Poster Session P3R.4 An Evaluation of ensembles based upon MAPLE precipitation nowcasts and NWP precipitation forecasts

Tuesday, 25 October 2005
Alvarado F and Atria (Hotel Albuquerque at Old Town)
Alamelu Kilambi, J.S. Marshall Radar Observatory, McGill University, Ste-Anne-de-Bellevue, QC, Canada; and I. Zawadzki

Handout (132.2 kB)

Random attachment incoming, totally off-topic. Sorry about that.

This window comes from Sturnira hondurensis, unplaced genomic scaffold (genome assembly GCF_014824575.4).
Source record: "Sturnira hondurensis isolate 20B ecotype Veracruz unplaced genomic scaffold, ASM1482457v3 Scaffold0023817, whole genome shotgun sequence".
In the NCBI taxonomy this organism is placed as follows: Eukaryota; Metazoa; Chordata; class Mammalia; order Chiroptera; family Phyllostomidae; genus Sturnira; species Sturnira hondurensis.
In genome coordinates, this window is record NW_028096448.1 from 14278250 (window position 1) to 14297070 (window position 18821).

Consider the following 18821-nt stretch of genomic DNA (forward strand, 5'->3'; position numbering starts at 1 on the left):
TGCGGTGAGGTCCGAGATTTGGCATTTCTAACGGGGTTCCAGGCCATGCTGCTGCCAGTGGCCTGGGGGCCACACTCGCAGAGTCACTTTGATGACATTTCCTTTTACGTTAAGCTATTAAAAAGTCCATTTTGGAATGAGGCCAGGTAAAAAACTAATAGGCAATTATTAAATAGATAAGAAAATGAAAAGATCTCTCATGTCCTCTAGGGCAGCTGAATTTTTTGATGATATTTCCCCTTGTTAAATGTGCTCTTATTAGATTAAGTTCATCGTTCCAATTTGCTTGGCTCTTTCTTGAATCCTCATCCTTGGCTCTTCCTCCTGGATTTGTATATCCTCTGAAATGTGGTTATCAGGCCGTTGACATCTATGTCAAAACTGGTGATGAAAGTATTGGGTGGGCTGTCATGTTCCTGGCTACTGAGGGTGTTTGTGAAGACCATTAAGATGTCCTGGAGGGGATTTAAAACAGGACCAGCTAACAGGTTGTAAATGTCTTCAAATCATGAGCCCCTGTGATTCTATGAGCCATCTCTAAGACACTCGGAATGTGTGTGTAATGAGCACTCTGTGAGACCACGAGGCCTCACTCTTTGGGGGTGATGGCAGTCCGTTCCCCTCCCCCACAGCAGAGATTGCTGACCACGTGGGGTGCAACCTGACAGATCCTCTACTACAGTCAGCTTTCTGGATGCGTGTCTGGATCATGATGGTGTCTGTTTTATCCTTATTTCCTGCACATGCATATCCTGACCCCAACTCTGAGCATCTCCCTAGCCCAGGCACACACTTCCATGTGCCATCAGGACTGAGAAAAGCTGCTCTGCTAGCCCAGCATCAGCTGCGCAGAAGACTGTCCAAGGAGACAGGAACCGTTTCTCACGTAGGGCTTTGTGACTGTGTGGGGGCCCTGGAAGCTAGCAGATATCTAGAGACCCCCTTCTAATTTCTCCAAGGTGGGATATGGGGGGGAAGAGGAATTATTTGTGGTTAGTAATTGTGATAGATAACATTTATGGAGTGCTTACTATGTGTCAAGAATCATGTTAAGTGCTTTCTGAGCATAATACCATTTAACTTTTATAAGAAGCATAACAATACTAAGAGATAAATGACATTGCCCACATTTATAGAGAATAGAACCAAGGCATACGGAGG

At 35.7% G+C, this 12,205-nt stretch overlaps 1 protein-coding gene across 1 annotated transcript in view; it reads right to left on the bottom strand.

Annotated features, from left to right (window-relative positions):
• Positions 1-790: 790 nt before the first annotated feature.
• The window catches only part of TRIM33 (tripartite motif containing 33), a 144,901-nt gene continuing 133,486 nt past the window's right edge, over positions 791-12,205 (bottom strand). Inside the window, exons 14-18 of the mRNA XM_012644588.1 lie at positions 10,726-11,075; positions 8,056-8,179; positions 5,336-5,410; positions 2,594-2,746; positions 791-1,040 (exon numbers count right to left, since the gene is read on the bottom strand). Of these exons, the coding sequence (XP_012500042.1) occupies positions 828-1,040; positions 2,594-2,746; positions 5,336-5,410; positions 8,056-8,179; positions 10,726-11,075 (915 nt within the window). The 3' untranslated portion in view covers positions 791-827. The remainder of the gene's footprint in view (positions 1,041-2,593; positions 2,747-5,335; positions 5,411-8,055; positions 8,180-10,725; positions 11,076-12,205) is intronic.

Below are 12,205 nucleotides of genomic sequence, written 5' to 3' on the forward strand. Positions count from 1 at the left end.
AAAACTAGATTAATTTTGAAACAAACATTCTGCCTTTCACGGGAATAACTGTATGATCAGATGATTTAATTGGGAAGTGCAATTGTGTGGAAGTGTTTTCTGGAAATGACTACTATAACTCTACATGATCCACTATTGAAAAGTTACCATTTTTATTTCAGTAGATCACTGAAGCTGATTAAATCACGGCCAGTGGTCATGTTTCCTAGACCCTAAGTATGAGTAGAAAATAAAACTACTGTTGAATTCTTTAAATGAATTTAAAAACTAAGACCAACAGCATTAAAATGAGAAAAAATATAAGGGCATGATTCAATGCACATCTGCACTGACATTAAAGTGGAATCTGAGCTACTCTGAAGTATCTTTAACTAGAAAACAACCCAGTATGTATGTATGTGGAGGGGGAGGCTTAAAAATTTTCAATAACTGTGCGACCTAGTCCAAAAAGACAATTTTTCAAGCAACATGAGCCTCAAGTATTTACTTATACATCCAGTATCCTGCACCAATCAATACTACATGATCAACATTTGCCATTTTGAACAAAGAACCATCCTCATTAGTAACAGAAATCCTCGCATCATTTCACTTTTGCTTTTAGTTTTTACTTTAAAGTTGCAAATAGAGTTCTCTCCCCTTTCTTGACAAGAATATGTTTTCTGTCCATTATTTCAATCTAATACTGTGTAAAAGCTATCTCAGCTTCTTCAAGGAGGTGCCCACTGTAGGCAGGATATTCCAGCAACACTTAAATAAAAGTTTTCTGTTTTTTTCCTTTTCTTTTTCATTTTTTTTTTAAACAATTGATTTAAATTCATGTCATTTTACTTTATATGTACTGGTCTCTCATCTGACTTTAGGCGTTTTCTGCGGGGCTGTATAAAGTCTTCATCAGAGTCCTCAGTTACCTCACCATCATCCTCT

Skills of precipitation forecasts from radar based nowcasts, Numerical Weather Prediction models and ensembles of the above two are evaluated. MAPLE ( McGill Algorithm for Precipitation nowcasting by Lagrangian Extrapolation) uses variational echo tracking, a semi-Lagrangian advection scheme, scale-based filtering and appropriate rescaling of the filtered nowcast fields to generate precipitation nowcasts. In this study, MAPLE algorithms are applied to continental scale US radar composites of rainfall reflectivity to generate 5-min step nowcasts. The 5-min step radar reflectivity nowcasts are converted to rainfall rate maps using a Z-R relationship and accumulated to generate 1-h nowcast precipitation accumulations for up to 12 hours. One hour precipitation accumulations from GEM and WRF models are considered. Ensembles of MAPLE nowcast accumulations and model forecast accumulations are generated using a weight scheme bases upon the climatological or long term average of Critical Success Index (CSI) of each individual component. US radar composites, available every 5 minutes are accumulated to generate 1 hour precipitation totals and these are used as verification maps. Critical Success Index is used to asses the relative skills of various types of forecasts. Results, based upon several cases in the August-September 2004 period and January-March 2005 period, confirm that radar-based MAPLE nowcasts have better skill than NWP forecasts in the 1 to 6 hour period and indicate that MAPLE-NWP ensembles have better skill than either MAPLE or NWP forecasts in the 4 to 12 hour period on average.
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